Psst... We're working on the next generation of Chowhound! View >

mscommunikate's Profile

Title Last Reply

Smoking a boneless turkey breast. What temp and for how long?

I'm doing something similar. But I have pieces of wild turkey breast — about 8 pieces amounting to perhaps 4-5 pounds. I brined them overnight, but I'm afraid they'll dry out in the smoker. Should I tie them up in a bundle to keep some of the juices in, or smoke the pieces separately? Thanks.

The picture below shows about two-thirds of the total laid on the smoker rack, in the fridge. There are a couple of pieces that are much smaller.

Mar 31, 2011
mscommunikate in Home Cooking

Ice cream in Madison, Wis., but (gasp) not Babcock Hall ice cream?

Local, artisanal, interesting ice cream or gelato?

Apr 29, 2010
mscommunikate in Great Lakes

Sausage casings and pork fat in Madison, WI?

Thanks for the sources! I ran into Carrie at the farmer's market. Now the question will be how much I can fit in my freezer.

Apr 29, 2010
mscommunikate in Great Lakes

How to Eat an Artichoke

I scrape the leaf far more than in the picture. I eat the stem. The leaves that cannot be scraped are delicate and can be eaten, except for the very top. But I am able to do so because I cook the artichoke longer: one hour, until very soft. The flavor is mellower, the texture smoother. I also do not cut the spiky tops off; I have never hurt myself on them, and they provide a handle when scraping the meat out. It is only a gesture. The mayonnaise should be from scratch.

Apr 27, 2010
mscommunikate in Features

Sausage casings and pork fat in Madison, WI?

I want to make sausage. I live on the Isthmus. My local markets -- Willy Street Co-op and Jenny St Market -- do not carry these things. Suggestions, preferably within biking distance?



Apr 17, 2010
mscommunikate in Great Lakes

Grocery shopping in Juneau, AK

I'm moving to Juneau in January. Here in the SF Bay area, it's easy to keep myself in kaffir lime leaves, salted black beans, champagne vinegar, dry-aged beef and masa harina. Hell, I can get most of that stuff from the Save Less corner store near my house. But what can I expect in Juneau?

I lived in the Mat-Su Valley until 2.5 years ago. I'm familiar with living off the road system. But I don't know Juneau at all. AK foodies, please discuss.

I had a sudden fear that I'd have to go grocery shopping in Seattle on my way up. Please, people who live there, what is the shopping situation up there? Is there anything I should get down here?

Of course, I'm looking forward to the fish. Half the reason I'm going there.


Lagosia - Nigerian in Berkeley

I went a few days ago, in my unending search for the cassava (and I mean bitter manioc) dumplings I used to eat in central Africa. The kind they call 'gozo.' Well, these are not quite it. These are made from fresh cassava. Which is, anyway, better than the pounded stuff I used to get, though not the same texture. Cassava has a sort of sour taste, and it can be (though I prefer it not to be) pretty barnyardy. Lagosia's is sour, mild, soft. I liked it. But be warned it's generally an acquired taste.

I had it with the house stew with beef. Good quality beef, but the sauce was practically just plain tomato. I asked for hot sauce and the waitress, bless her, brought warm (tomato) sauce. Things improved when Abby, the (v. charming) hostess, brought out some okra to mix in with the stew. The okra was a homogenous slime. Not usually a fan of slime. But I admit it improved the stew. Tastes like honest food. I think they'll figure out the spicing, and I'll go back for the groundnuts. It's only been a couple weeks.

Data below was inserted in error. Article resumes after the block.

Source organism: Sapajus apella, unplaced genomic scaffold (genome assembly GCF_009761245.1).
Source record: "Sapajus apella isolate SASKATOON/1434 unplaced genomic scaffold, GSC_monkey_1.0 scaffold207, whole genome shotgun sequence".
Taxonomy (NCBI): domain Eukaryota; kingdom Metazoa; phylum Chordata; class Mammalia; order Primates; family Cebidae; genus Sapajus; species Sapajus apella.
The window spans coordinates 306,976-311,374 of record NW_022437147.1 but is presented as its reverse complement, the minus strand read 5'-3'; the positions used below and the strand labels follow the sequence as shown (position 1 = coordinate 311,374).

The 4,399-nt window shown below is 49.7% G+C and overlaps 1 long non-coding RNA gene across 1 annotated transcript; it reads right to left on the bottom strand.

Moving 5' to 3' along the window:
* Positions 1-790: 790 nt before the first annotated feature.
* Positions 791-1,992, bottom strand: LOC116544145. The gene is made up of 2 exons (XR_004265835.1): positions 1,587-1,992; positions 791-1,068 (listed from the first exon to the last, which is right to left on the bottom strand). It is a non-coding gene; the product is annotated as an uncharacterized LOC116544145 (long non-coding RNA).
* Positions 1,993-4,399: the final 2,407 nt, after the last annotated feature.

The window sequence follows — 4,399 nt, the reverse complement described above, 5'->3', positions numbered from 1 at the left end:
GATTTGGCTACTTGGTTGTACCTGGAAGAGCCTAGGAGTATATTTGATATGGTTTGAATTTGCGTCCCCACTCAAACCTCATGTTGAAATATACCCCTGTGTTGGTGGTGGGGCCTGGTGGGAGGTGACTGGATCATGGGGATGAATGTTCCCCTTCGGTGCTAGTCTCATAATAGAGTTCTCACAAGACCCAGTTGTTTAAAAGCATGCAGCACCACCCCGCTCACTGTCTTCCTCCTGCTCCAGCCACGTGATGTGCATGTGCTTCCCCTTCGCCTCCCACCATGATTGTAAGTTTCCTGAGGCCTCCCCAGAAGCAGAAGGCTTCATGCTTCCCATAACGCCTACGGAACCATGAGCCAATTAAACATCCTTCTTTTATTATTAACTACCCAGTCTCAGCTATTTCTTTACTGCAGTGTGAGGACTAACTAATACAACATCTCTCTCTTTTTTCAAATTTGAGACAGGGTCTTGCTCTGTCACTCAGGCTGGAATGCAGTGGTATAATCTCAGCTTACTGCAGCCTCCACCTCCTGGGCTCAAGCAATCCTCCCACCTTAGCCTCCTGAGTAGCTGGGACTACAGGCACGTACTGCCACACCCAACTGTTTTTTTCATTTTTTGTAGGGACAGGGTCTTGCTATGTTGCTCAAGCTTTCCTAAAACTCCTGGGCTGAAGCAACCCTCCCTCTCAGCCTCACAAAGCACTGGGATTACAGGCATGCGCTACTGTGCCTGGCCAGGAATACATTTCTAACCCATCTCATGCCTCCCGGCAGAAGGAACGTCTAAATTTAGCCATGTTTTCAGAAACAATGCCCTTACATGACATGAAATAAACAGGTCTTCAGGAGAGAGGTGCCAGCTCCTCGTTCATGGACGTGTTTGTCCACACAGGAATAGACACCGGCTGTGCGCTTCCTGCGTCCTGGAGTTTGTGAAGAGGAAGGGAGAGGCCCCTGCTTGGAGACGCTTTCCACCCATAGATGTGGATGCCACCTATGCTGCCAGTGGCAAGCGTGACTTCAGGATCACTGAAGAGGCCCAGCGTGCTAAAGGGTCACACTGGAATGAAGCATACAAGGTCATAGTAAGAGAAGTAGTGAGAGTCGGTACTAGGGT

On another note, in my experience, lots of African food is already fusion. In Tanzania the bar specialty is 'chipsi na mayai': delicious greasy homemade fries embedded in scrambled eggs, like a big tortilla, served with that special east African ketchup that isn't ever quite ... ketchup.

Posole!!!!! [moved from L.A. board]

That all sounds right, aelph, though I don't do chicken posole. My mom makes the green stuff, and I make the red, always with a fatty cut of pork. Charred roasted tomatoes and a little chipotle-in-adobo makes it red. I roast some big green onions with the tomatoes if there's room, for garnishes. I also use a mix of hominy and pintos, and often throw in sweet corn at the last moment.

Mar 21, 2007
mscommunikate in General Topics

Artisan doughnuts in or around Berkeley

I love Dream Fluff donuts. The best part is that they're sold at Cole Coffee on College, so you don't have to choose between quality donut and quality coffee.

Anyone Been to Campton Place?

Campton Place is the kind of place I'd go if I'm hoping the class will rub off on me, and if somebody else is paying. I had a delicious brunch while staying there. They are very attentive with the coffee.


Dorsey's Locker- don't be scared

Killer ribs, oxtails & mac-n-cheese. I used to drive all the way from Modesto for the ribs. Cannot comment on chicken yet. Side dishes, other than the M&C I love, nothing to write home about. I think the yams are way too sweet, though my roommate digs them. Collard greens are OK if you avoid the tasteless chewy ham-hock chunks. Bar is usually hopping, restaurant for families & quieter couples.

Best Thai in SF?

Champa Garden has many dishes I'm reverent about, but particularly the panang catfish special (almost always available) and the fried rice ball salad with extra hot chilis.

Modesto - anything to eat there?

For future modesto eaters - get out of downtown. there's a lot of boring food.

Go Mexican: definitely Mariscos Sinaloa, on Crows Landing Road across from the mexican disco music shop.

Go Cajun: Cayenne, in the McHenry Village (on McHenry). Serves drinks until 2, food until 4 am. Killer peel & eat shrimp.

Avoid: Meal on a Bun.

Jul 09, 2006
mscommunikate in California